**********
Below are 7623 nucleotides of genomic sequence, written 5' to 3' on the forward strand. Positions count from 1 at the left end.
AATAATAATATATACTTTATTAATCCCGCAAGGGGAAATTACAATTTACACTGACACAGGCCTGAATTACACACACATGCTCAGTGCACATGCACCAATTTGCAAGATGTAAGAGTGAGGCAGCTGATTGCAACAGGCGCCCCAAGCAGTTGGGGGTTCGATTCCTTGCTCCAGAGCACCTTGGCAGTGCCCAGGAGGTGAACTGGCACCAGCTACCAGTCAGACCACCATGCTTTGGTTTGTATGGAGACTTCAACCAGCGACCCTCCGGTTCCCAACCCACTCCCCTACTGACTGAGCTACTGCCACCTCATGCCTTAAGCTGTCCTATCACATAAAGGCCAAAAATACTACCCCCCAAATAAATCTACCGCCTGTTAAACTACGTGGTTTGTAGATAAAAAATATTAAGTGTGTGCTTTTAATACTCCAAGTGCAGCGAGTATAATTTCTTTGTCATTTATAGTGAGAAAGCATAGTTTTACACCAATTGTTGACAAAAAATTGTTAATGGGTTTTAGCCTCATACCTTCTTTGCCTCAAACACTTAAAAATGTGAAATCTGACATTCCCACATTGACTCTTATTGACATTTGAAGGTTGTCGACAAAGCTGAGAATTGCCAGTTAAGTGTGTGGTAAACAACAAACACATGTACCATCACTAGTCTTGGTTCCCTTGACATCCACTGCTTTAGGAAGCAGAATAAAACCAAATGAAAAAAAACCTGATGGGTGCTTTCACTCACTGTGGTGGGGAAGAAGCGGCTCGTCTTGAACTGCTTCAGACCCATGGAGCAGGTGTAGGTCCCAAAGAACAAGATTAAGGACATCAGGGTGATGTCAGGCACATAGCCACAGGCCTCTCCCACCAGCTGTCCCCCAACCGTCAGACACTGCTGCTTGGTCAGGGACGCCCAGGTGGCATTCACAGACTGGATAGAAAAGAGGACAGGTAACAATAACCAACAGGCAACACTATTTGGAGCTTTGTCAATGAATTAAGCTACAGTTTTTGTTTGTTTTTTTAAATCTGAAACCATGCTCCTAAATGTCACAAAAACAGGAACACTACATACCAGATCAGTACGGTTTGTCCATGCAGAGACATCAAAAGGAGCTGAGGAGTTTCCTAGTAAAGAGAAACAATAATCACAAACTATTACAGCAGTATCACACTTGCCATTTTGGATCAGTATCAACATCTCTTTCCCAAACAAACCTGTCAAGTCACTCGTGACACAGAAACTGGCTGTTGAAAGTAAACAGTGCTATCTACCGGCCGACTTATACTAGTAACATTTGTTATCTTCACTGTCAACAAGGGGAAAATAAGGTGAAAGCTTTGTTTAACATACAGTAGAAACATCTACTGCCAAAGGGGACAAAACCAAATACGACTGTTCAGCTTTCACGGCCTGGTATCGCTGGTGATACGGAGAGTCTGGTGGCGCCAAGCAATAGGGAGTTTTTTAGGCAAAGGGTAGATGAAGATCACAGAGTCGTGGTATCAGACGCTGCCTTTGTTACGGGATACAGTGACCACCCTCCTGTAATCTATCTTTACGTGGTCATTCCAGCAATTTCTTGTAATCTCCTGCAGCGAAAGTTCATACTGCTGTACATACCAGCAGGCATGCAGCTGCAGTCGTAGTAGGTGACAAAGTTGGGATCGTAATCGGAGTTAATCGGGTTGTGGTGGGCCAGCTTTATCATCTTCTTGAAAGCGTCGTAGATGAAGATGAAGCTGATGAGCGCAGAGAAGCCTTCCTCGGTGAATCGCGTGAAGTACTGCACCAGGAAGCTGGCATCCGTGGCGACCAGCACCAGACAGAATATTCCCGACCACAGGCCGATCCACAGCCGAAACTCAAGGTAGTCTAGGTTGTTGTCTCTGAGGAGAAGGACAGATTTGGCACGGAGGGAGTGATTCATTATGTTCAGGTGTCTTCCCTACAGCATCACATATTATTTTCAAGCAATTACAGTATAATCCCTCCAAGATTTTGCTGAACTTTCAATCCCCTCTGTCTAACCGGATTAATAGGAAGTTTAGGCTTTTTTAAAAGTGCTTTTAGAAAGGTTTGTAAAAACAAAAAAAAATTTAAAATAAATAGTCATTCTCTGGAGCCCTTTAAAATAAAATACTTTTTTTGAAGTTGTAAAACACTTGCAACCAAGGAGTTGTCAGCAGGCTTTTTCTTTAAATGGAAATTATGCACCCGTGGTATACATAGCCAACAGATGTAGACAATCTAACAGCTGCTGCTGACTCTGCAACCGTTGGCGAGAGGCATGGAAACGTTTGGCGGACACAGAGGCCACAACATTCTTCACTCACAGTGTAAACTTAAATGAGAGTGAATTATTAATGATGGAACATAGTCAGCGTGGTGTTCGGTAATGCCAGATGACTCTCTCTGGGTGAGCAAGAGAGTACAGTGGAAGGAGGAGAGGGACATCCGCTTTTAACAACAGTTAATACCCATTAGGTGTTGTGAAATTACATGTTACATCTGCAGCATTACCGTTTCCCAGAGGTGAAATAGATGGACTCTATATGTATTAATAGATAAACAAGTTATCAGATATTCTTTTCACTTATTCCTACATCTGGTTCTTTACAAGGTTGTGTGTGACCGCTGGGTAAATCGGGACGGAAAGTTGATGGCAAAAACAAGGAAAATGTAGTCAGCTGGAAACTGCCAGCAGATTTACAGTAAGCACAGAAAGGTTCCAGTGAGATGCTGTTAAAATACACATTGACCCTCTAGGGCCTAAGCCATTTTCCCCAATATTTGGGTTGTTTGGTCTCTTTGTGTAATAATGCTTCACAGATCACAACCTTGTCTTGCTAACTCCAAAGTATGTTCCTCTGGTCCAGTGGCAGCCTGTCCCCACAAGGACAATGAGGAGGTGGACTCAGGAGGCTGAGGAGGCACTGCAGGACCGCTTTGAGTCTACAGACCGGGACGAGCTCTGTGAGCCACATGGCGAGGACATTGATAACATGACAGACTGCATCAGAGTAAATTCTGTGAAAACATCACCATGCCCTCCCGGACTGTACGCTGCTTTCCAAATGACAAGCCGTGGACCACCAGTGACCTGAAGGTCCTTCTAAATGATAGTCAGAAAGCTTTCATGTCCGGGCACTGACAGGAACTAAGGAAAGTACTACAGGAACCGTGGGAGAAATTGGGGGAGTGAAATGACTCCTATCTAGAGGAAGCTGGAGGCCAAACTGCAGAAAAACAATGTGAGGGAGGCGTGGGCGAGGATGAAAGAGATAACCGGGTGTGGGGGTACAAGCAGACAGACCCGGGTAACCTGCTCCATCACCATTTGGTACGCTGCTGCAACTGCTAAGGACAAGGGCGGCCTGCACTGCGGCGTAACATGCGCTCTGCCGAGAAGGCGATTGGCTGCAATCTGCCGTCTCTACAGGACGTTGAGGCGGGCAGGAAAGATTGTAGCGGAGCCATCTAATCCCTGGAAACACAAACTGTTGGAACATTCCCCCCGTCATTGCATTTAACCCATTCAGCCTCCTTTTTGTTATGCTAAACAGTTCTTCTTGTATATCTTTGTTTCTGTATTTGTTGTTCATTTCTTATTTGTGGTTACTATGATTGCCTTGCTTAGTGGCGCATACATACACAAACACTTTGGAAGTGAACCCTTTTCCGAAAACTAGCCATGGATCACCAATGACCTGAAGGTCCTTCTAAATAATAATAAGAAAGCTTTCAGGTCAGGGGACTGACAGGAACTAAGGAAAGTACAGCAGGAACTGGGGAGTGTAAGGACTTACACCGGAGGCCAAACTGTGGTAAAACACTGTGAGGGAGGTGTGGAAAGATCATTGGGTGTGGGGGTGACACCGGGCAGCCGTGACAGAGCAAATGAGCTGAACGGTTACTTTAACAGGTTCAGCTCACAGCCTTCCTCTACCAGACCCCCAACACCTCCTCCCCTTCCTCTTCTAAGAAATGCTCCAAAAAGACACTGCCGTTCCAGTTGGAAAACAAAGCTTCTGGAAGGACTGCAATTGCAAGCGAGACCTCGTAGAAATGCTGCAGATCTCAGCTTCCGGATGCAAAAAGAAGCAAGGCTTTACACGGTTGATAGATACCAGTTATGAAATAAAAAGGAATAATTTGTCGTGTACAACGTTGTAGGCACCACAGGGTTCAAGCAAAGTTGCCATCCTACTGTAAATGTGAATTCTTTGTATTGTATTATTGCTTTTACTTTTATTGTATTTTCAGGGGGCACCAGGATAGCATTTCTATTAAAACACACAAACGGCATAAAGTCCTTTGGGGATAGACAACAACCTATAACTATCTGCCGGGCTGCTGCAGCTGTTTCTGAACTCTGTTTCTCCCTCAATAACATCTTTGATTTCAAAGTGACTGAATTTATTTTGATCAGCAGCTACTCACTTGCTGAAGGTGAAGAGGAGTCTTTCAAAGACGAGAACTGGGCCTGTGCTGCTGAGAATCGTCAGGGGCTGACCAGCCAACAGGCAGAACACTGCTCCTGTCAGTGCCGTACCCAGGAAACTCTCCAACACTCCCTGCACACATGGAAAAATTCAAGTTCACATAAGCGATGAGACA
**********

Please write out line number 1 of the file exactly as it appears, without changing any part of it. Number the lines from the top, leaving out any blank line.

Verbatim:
Below are 7623 nucleotides of genomic sequence, written 5' to 3' on the forward strand. Positions count from 1 at the left end.